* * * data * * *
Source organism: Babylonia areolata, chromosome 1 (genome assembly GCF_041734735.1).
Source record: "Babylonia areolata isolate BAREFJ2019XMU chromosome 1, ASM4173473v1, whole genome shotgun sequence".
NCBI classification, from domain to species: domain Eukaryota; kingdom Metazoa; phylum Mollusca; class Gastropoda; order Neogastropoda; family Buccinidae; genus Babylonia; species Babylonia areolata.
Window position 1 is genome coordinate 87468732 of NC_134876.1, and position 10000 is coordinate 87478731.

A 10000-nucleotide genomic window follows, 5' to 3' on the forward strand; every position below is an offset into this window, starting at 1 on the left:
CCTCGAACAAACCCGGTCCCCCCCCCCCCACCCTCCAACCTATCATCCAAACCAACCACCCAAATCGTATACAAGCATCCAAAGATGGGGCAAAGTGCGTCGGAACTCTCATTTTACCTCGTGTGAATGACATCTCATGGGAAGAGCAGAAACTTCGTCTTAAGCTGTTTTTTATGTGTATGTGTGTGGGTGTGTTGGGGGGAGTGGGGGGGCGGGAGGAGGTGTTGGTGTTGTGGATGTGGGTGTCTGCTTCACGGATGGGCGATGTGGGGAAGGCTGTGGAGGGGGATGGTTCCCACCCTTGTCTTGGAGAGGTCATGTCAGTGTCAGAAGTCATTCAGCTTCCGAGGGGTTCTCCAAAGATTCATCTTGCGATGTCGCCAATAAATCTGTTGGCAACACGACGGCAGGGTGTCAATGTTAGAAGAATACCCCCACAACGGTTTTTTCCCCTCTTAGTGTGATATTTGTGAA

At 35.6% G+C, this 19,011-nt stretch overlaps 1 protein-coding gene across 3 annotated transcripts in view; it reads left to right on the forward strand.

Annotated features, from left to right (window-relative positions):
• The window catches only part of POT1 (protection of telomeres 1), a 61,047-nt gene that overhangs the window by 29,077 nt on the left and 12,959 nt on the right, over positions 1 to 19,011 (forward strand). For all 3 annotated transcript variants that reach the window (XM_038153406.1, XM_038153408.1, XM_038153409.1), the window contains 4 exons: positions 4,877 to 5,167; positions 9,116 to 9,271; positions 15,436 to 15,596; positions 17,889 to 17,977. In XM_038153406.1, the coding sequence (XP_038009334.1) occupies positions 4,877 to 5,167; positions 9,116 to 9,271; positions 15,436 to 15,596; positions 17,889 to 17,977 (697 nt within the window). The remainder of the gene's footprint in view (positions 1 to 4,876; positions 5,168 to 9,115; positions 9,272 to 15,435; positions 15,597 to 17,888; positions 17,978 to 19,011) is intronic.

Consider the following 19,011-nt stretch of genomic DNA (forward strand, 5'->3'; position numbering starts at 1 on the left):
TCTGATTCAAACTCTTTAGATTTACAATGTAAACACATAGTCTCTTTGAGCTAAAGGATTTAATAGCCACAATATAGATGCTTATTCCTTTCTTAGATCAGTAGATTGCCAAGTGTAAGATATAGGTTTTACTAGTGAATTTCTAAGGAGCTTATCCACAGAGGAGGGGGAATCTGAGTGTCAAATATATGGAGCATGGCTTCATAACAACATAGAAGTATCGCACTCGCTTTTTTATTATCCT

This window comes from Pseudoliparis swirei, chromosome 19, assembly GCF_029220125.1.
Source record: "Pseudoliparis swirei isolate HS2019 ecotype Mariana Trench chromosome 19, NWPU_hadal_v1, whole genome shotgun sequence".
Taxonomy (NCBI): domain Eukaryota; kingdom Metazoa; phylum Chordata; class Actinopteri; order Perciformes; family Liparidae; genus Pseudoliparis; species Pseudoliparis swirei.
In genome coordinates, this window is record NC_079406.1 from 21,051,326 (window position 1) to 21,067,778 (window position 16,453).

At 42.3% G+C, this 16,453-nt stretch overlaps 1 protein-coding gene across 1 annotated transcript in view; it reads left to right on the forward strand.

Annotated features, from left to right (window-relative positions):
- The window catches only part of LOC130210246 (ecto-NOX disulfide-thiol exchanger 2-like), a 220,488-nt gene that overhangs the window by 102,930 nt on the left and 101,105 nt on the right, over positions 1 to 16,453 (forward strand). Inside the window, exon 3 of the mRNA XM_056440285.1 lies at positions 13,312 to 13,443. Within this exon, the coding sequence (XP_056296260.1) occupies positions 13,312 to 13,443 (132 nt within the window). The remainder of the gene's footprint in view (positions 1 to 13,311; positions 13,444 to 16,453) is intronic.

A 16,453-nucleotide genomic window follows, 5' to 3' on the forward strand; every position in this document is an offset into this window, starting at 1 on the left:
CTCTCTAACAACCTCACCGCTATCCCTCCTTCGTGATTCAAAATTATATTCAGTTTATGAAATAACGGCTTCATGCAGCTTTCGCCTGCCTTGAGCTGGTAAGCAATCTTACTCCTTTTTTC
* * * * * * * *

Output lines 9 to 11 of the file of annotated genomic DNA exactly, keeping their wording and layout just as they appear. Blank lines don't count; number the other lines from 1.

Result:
• The window catches only part of POT1 (protection of telomeres 1), a 61,047-nt gene that overhangs the window by 29,077 nt on the left and 12,959 nt on the right, over positions 1 to 19,011 (forward strand). For all 3 annotated transcript variants that reach the window (XM_038153406.1, XM_038153408.1, XM_038153409.1), the window contains 4 exons: positions 4,877 to 5,167; positions 9,116 to 9,271; positions 15,436 to 15,596; positions 17,889 to 17,977. In XM_038153406.1, the coding sequence (XP_038009334.1) occupies positions 4,877 to 5,167; positions 9,116 to 9,271; positions 15,436 to 15,596; positions 17,889 to 17,977 (697 nt within the window). The remainder of the gene's footprint in view (positions 1 to 4,876; positions 5,168 to 9,115; positions 9,272 to 15,435; positions 15,597 to 17,888; positions 17,978 to 19,011) is intronic.

Consider the following 19,011-nt stretch of genomic DNA (forward strand, 5'->3'; position numbering starts at 1 on the left):
TCTGATTCAAACTCTTTAGATTTACAATGTAAACACATAGTCTCTTTGAGCTAAAGGATTTAATAGCCACAATATAGATGCTTATTCCTTTCTTAGATCAGTAGATTGCCAAGTGTAAGATATAGGTTTTACTAGTGAATTTCTAAGGAGCTTATCCACAGAGGAGGGGGAATCTGAGTGTCAAATATATGGAGCATGGCTTCATAACAACATAGAAGTATCGCACTCGCTTTTTTATTATCCT